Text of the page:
From Field to Genre and Habitus

Joel Robbins

in Converting Words

Published by University of California Press

Published in print March 2010 | ISBN: 9780520257702
Published online May 2012 | e-ISBN: 9780520944916 | DOI:
From Field to Genre and Habitus

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This chapter discusses genre distinctions in colonial Maya discourse that are organized by six main parameters: metalinguistic classification as displayed in the texts themselves, including the ways in which language is represented; the production and reception format of the work, distinguishing principal, author, scribe, witness, authority addressed, and authority invoked; the deictic centering of the work in the here-now of its production via signatures, dates, and places of production (including those attached to the front matter of published works) and in appeals to firsthand evidence; variation in style, including opening and closing formulas, persuasion, claims to authenticity, verse parallelism, and rhetorically charged tropes; multimodality in performance dimensions involving the interaction of bodies, objects, built space, gesture, and perception; and iteration in transdiscursive series, through multiple copies or performances and intertextual repetitions.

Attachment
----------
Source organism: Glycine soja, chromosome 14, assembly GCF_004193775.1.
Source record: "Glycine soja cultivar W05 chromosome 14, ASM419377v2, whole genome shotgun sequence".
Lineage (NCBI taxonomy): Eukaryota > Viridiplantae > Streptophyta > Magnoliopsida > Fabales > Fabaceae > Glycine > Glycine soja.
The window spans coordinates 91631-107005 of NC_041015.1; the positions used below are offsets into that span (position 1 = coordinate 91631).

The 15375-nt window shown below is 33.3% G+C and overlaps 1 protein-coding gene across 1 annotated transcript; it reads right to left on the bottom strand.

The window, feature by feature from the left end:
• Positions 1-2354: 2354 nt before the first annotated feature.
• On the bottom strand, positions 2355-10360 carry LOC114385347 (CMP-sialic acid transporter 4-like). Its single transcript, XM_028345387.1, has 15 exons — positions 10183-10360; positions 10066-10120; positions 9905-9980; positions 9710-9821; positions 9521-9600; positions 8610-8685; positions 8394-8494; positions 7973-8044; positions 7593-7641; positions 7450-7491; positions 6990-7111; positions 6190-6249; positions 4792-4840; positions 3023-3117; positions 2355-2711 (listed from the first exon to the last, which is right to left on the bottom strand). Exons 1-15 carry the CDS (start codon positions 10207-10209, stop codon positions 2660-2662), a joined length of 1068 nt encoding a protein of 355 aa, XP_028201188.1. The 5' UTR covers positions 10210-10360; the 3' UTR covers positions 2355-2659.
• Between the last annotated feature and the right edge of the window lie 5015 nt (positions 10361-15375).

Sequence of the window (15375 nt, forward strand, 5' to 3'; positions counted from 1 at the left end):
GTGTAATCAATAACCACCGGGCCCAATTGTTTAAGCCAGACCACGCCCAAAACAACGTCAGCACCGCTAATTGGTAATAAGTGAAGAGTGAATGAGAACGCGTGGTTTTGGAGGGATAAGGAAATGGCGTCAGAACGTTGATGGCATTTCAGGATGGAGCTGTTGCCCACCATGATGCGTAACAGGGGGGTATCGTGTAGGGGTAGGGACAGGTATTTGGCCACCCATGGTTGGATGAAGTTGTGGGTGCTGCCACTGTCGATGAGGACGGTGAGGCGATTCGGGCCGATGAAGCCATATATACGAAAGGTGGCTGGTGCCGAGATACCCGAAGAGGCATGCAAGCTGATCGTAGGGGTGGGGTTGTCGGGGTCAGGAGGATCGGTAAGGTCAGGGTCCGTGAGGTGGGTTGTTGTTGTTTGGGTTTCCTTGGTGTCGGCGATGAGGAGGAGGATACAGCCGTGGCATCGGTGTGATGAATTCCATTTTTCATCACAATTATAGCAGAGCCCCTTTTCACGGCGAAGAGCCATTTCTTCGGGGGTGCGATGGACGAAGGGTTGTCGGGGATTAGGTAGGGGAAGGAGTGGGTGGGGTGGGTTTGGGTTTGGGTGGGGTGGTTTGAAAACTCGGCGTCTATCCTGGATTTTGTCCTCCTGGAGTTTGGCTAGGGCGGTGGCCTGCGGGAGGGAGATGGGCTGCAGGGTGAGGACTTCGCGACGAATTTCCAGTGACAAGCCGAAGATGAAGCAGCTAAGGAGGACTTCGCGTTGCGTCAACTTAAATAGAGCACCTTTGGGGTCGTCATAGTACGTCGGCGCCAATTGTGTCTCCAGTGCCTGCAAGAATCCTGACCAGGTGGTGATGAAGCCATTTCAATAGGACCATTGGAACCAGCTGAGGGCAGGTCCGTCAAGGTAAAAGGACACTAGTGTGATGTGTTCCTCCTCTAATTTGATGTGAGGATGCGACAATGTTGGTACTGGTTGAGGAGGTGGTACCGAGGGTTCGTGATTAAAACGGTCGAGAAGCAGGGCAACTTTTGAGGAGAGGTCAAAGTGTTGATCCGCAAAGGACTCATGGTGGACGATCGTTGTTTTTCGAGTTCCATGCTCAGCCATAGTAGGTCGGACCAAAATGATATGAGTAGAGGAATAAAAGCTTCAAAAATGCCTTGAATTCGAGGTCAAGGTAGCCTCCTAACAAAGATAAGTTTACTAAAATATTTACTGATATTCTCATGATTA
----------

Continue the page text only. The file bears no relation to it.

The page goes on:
Keywords: Maya discourse; genre distinctions; metalinguistic classification; production and reception format; deictic centering; style variation; multimodality; iteration

Chapter.  12033 words. 

Subjects: Anthropology

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